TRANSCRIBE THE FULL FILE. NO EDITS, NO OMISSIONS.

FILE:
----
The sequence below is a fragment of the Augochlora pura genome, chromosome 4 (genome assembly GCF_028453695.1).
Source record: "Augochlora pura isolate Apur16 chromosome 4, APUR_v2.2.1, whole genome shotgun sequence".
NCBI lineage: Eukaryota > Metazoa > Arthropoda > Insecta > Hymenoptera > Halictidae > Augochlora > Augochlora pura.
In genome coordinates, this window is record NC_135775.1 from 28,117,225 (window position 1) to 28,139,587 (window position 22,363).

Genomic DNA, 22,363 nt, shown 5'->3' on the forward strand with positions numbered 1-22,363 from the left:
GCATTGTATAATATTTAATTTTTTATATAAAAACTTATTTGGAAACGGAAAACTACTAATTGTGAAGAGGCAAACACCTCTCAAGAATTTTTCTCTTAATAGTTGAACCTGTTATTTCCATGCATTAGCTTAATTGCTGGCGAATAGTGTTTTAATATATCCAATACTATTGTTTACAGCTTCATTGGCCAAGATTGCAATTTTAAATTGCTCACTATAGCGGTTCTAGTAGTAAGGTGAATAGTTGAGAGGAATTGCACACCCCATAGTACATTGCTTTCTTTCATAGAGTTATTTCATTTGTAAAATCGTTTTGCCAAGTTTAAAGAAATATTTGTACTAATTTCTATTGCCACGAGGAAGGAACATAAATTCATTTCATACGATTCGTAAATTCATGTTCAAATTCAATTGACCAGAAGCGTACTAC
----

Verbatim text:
The sequence below is a fragment of the Augochlora pura genome, chromosome 4 (genome assembly GCF_028453695.1).
Source record: "Augochlora pura isolate Apur16 chromosome 4, APUR_v2.2.1, whole genome shotgun sequence".
NCBI lineage: Eukaryota > Metazoa > Arthropoda > Insecta > Hymenoptera > Halictidae > Augochlora > Augochlora pura.
In genome coordinates, this window is record NC_135775.1 from 28,117,225 (window position 1) to 28,139,587 (window position 22,363).

Genomic DNA, 22,363 nt, shown 5'->3' on the forward strand with positions numbered 1-22,363 from the left:
GCATTGTATAATATTTAATTTTTTATATAAAAACTTATTTGGAAACGGAAAACTACTAATTGTGAAGAGGCAAACACCTCTCAAGAATTTTTCTCTTAATAGTTGAACCTGTTATTTCCATGCATTAGCTTAATTGCTGGCGAATAGTGTTTTAATATATCCAATACTATTGTTTACAGCTTCATTGGCCAAGATTGCAATTTTAAATTGCTCACTATAGCGGTTCTAGTAGTAAGGTGAATAGTTGAGAGGAATTGCACACCCCATAGTACATTGCTTTCTTTCATAGAGTTATTTCATTTGTAAAATCGTTTTGCCAAGTTTAAAGAAATATTTGTACTAATTTCTATTGCCACGAGGAAGGAACATAAATTCATTTCATACGATTCGTAAATTCATGTTCAAATTCAATTGACCAGAAGCGTACTAC